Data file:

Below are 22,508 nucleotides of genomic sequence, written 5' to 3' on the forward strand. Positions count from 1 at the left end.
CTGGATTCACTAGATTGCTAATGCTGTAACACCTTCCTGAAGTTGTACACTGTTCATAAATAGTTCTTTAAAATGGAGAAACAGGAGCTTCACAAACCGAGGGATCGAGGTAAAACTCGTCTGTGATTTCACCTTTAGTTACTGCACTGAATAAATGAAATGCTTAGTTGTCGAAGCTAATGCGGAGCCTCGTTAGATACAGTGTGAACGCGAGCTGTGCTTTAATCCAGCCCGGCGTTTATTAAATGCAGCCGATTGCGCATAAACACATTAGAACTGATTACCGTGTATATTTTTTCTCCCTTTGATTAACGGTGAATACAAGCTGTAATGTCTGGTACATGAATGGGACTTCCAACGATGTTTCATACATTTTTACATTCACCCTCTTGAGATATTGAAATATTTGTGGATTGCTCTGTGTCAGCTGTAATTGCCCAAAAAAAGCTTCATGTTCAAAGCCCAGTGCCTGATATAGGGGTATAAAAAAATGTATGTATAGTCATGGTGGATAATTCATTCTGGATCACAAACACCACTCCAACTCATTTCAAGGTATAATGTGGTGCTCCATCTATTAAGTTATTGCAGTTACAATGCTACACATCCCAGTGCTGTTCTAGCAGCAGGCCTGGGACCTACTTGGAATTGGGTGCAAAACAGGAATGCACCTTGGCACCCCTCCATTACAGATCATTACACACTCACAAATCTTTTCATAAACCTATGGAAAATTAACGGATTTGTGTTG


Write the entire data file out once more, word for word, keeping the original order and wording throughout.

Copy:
Below are 22,508 nucleotides of genomic sequence, written 5' to 3' on the forward strand. Positions count from 1 at the left end.
CTGGATTCACTAGATTGCTAATGCTGTAACACCTTCCTGAAGTTGTACACTGTTCATAAATAGTTCTTTAAAATGGAGAAACAGGAGCTTCACAAACCGAGGGATCGAGGTAAAACTCGTCTGTGATTTCACCTTTAGTTACTGCACTGAATAAATGAAATGCTTAGTTGTCGAAGCTAATGCGGAGCCTCGTTAGATACAGTGTGAACGCGAGCTGTGCTTTAATCCAGCCCGGCGTTTATTAAATGCAGCCGATTGCGCATAAACACATTAGAACTGATTACCGTGTATATTTTTTCTCCCTTTGATTAACGGTGAATACAAGCTGTAATGTCTGGTACATGAATGGGACTTCCAACGATGTTTCATACATTTTTACATTCACCCTCTTGAGATATTGAAATATTTGTGGATTGCTCTGTGTCAGCTGTAATTGCCCAAAAAAAGCTTCATGTTCAAAGCCCAGTGCCTGATATAGGGGTATAAAAAAATGTATGTATAGTCATGGTGGATAATTCATTCTGGATCACAAACACCACTCCAACTCATTTCAAGGTATAATGTGGTGCTCCATCTATTAAGTTATTGCAGTTACAATGCTACACATCCCAGTGCTGTTCTAGCAGCAGGCCTGGGACCTACTTGGAATTGGGTGCAAAACAGGAATGCACCTTGGCACCCCTCCATTACAGATCATTACACACTCACAAATCTTTTCATAAACCTATGGAAAATTAACGGATTTGTGTTG